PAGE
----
| by Stephen Diehl

News Stories

(Credit: Oliver Kornblihtt )

Two Middlebury Institute students answered the call to volunteer their services during the United Nations Climate Change Conference—also known as COP26—which took place in November in Glasgow. The students were recruited to interpret for the COP26 Coalition’s “People’s Summit,” a meeting of international climate movement organizers held in tandem with the UN conference.

Julia Benson, a master’s candidate in Conference Interpretation, facilitated an interview in French and English between Haitian climate activist Macius Djivenson and Scottish journalist Karin Goodwin. Goodwin later used the interview for an article on the Scottish public interest news site The Ferret.

“It was interesting to meet one-on-one with people involved in the conference,” said Benson, “and great to have a chance to apply my skills outside of the classroom and see how appreciative people are that I can help them communicate.”

Conference Interpretation student Kole Wright interpreted at a session with Extinction Rebellion activists from French- and English-speaking countries in Africa. He says he spent the first hour of the session speed-translating written questions and answers in the Zoom chat, but in an emergency, had to fill in for one of the English to French interpreters whose Internet connection dropped.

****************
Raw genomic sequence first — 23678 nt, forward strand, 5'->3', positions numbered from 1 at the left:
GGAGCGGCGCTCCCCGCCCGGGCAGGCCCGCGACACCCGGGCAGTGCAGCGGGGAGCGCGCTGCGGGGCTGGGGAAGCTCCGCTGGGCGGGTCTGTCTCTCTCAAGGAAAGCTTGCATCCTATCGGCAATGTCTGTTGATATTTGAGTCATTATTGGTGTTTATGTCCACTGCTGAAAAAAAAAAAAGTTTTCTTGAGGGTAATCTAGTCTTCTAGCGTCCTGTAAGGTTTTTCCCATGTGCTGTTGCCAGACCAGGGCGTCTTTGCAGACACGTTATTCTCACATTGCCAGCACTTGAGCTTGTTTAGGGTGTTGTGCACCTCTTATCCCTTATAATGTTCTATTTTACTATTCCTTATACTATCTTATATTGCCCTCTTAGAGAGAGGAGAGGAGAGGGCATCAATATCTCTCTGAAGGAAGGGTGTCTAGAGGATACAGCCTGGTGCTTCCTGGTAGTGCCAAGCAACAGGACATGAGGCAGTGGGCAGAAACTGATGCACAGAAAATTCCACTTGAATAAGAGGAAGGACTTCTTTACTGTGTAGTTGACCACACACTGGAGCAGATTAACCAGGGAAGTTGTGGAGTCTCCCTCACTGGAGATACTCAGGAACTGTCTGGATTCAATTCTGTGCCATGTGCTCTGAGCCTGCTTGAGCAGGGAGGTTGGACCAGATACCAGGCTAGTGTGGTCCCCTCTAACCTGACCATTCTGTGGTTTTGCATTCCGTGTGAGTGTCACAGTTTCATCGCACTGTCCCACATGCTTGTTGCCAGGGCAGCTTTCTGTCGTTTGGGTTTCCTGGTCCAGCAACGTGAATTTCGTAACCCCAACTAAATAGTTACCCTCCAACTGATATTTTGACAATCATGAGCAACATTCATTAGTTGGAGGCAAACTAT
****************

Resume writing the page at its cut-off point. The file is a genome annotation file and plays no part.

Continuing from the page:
“Luckily, topics like NGOs and climate change were subjects I’d covered extensively in my English-French simultaneous interpreting class, so I was able to provide French interpretation of a Ugandan activist’s speech for participants joining from the DRC, Senegal, Benin, and other francophone countries,” Wright recounted.

The students learned about the opportunity through Professor Christiane Abel, who relayed the request from the COP26 Coalition. Abel says this kind of experience can help students see the link between what they study in their translation interpretation classes and the demands of the market.

“They experience the fact that ‘real’ people actually need them to communicate, so they can get a feel for that pressure versus the more artificial environment of the classroom,” says Abel.

Julia Benson MACI ’22 Discusses Interpreting at COP26

Middlebury’s Andrew Cassel interviews Middlebury Institute student Julia Benson about her work as an interpreter during the UN’s COP26 conference.